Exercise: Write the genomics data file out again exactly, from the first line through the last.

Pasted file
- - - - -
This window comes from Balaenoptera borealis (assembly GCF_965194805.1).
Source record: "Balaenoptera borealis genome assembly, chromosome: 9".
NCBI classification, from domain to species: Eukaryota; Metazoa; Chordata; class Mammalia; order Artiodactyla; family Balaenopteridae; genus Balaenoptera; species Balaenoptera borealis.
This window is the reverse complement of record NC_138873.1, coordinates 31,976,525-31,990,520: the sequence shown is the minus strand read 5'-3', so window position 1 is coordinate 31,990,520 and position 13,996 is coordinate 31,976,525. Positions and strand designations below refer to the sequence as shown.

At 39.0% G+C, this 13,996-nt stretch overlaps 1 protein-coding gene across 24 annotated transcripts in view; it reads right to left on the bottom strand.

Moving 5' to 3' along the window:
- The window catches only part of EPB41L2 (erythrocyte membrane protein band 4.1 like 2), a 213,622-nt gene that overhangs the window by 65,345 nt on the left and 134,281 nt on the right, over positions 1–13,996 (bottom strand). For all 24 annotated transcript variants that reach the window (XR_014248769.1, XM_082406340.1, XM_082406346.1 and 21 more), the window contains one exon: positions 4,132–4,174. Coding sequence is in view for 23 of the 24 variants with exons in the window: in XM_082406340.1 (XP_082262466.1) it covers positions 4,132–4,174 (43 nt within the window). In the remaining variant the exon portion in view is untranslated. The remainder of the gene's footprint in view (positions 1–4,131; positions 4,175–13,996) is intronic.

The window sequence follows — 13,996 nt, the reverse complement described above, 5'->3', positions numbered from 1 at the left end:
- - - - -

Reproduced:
This window comes from Balaenoptera borealis (assembly GCF_965194805.1).
Source record: "Balaenoptera borealis genome assembly, chromosome: 9".
NCBI classification, from domain to species: Eukaryota; Metazoa; Chordata; class Mammalia; order Artiodactyla; family Balaenopteridae; genus Balaenoptera; species Balaenoptera borealis.
This window is the reverse complement of record NC_138873.1, coordinates 31,976,525-31,990,520: the sequence shown is the minus strand read 5'-3', so window position 1 is coordinate 31,990,520 and position 13,996 is coordinate 31,976,525. Positions and strand designations below refer to the sequence as shown.

At 39.0% G+C, this 13,996-nt stretch overlaps 1 protein-coding gene across 24 annotated transcripts in view; it reads right to left on the bottom strand.

Moving 5' to 3' along the window:
- The window catches only part of EPB41L2 (erythrocyte membrane protein band 4.1 like 2), a 213,622-nt gene that overhangs the window by 65,345 nt on the left and 134,281 nt on the right, over positions 1–13,996 (bottom strand). For all 24 annotated transcript variants that reach the window (XR_014248769.1, XM_082406340.1, XM_082406346.1 and 21 more), the window contains one exon: positions 4,132–4,174. Coding sequence is in view for 23 of the 24 variants with exons in the window: in XM_082406340.1 (XP_082262466.1) it covers positions 4,132–4,174 (43 nt within the window). In the remaining variant the exon portion in view is untranslated. The remainder of the gene's footprint in view (positions 1–4,131; positions 4,175–13,996) is intronic.

The window sequence follows — 13,996 nt, the reverse complement described above, 5'->3', positions numbered from 1 at the left end: